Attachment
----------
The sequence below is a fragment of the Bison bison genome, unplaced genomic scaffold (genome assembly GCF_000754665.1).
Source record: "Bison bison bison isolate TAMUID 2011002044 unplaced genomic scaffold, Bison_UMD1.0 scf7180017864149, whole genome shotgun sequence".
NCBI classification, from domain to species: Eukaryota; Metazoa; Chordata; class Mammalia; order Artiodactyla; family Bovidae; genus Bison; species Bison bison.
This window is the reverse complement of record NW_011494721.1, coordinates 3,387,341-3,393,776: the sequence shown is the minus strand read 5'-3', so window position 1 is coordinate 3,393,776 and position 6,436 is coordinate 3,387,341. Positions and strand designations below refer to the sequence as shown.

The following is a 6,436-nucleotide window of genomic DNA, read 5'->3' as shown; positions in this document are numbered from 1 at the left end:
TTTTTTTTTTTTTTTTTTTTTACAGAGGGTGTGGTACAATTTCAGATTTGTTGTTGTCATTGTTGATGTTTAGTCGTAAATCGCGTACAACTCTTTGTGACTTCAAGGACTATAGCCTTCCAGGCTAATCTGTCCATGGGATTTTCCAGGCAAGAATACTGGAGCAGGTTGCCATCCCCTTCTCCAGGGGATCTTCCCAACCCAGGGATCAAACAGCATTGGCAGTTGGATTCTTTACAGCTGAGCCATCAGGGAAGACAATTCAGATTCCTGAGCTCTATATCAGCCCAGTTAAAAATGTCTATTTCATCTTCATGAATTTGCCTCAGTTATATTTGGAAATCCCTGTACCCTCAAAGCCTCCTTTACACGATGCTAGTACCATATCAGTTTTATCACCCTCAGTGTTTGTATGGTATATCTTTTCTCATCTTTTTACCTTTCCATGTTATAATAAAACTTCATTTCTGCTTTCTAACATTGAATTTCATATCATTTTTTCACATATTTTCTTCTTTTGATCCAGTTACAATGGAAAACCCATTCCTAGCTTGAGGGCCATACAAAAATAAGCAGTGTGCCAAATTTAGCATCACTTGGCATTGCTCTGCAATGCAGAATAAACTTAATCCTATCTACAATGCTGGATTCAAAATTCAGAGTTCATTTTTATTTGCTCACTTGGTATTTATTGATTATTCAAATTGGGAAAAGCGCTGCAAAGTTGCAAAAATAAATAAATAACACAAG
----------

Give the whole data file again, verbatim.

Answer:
The sequence below is a fragment of the Bison bison genome, unplaced genomic scaffold (genome assembly GCF_000754665.1).
Source record: "Bison bison bison isolate TAMUID 2011002044 unplaced genomic scaffold, Bison_UMD1.0 scf7180017864149, whole genome shotgun sequence".
NCBI classification, from domain to species: Eukaryota; Metazoa; Chordata; class Mammalia; order Artiodactyla; family Bovidae; genus Bison; species Bison bison.
This window is the reverse complement of record NW_011494721.1, coordinates 3,387,341-3,393,776: the sequence shown is the minus strand read 5'-3', so window position 1 is coordinate 3,393,776 and position 6,436 is coordinate 3,387,341. Positions and strand designations below refer to the sequence as shown.

The following is a 6,436-nucleotide window of genomic DNA, read 5'->3' as shown; positions in this document are numbered from 1 at the left end:
TTTTTTTTTTTTTTTTTTTTTACAGAGGGTGTGGTACAATTTCAGATTTGTTGTTGTCATTGTTGATGTTTAGTCGTAAATCGCGTACAACTCTTTGTGACTTCAAGGACTATAGCCTTCCAGGCTAATCTGTCCATGGGATTTTCCAGGCAAGAATACTGGAGCAGGTTGCCATCCCCTTCTCCAGGGGATCTTCCCAACCCAGGGATCAAACAGCATTGGCAGTTGGATTCTTTACAGCTGAGCCATCAGGGAAGACAATTCAGATTCCTGAGCTCTATATCAGCCCAGTTAAAAATGTCTATTTCATCTTCATGAATTTGCCTCAGTTATATTTGGAAATCCCTGTACCCTCAAAGCCTCCTTTACACGATGCTAGTACCATATCAGTTTTATCACCCTCAGTGTTTGTATGGTATATCTTTTCTCATCTTTTTACCTTTCCATGTTATAATAAAACTTCATTTCTGCTTTCTAACATTGAATTTCATATCATTTTTTCACATATTTTCTTCTTTTGATCCAGTTACAATGGAAAACCCATTCCTAGCTTGAGGGCCATACAAAAATAAGCAGTGTGCCAAATTTAGCATCACTTGGCATTGCTCTGCAATGCAGAATAAACTTAATCCTATCTACAATGCTGGATTCAAAATTCAGAGTTCATTTTTATTTGCTCACTTGGTATTTATTGATTATTCAAATTGGGAAAAGCGCTGCAAAGTTGCAAAAATAAATAAATAACACAAG